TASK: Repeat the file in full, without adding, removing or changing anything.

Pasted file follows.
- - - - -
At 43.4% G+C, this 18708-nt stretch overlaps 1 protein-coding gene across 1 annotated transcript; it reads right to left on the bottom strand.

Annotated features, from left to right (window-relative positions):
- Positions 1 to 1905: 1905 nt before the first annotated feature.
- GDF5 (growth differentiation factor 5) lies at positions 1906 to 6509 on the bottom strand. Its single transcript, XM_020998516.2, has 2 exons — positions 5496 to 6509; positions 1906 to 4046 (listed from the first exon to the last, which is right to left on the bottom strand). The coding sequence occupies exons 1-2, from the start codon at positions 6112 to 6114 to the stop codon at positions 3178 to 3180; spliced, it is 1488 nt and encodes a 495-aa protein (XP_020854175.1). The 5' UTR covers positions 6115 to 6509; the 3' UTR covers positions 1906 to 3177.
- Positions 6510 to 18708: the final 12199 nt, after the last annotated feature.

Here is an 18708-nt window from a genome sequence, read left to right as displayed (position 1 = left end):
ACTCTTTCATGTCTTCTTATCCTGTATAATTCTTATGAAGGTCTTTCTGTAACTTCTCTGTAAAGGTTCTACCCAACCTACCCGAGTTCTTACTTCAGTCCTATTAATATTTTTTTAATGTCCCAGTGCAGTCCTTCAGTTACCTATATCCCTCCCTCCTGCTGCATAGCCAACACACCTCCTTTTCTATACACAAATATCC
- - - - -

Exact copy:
At 43.4% G+C, this 18708-nt stretch overlaps 1 protein-coding gene across 1 annotated transcript; it reads right to left on the bottom strand.

Annotated features, from left to right (window-relative positions):
- Positions 1 to 1905: 1905 nt before the first annotated feature.
- GDF5 (growth differentiation factor 5) lies at positions 1906 to 6509 on the bottom strand. Its single transcript, XM_020998516.2, has 2 exons — positions 5496 to 6509; positions 1906 to 4046 (listed from the first exon to the last, which is right to left on the bottom strand). The coding sequence occupies exons 1-2, from the start codon at positions 6112 to 6114 to the stop codon at positions 3178 to 3180; spliced, it is 1488 nt and encodes a 495-aa protein (XP_020854175.1). The 5' UTR covers positions 6115 to 6509; the 3' UTR covers positions 1906 to 3177.
- Positions 6510 to 18708: the final 12199 nt, after the last annotated feature.

Here is an 18708-nt window from a genome sequence, read left to right as displayed (position 1 = left end):
ACTCTTTCATGTCTTCTTATCCTGTATAATTCTTATGAAGGTCTTTCTGTAACTTCTCTGTAAAGGTTCTACCCAACCTACCCGAGTTCTTACTTCAGTCCTATTAATATTTTTTTAATGTCCCAGTGCAGTCCTTCAGTTACCTATATCCCTCCCTCCTGCTGCATAGCCAACACACCTCCTTTTCTATACACAAATATCC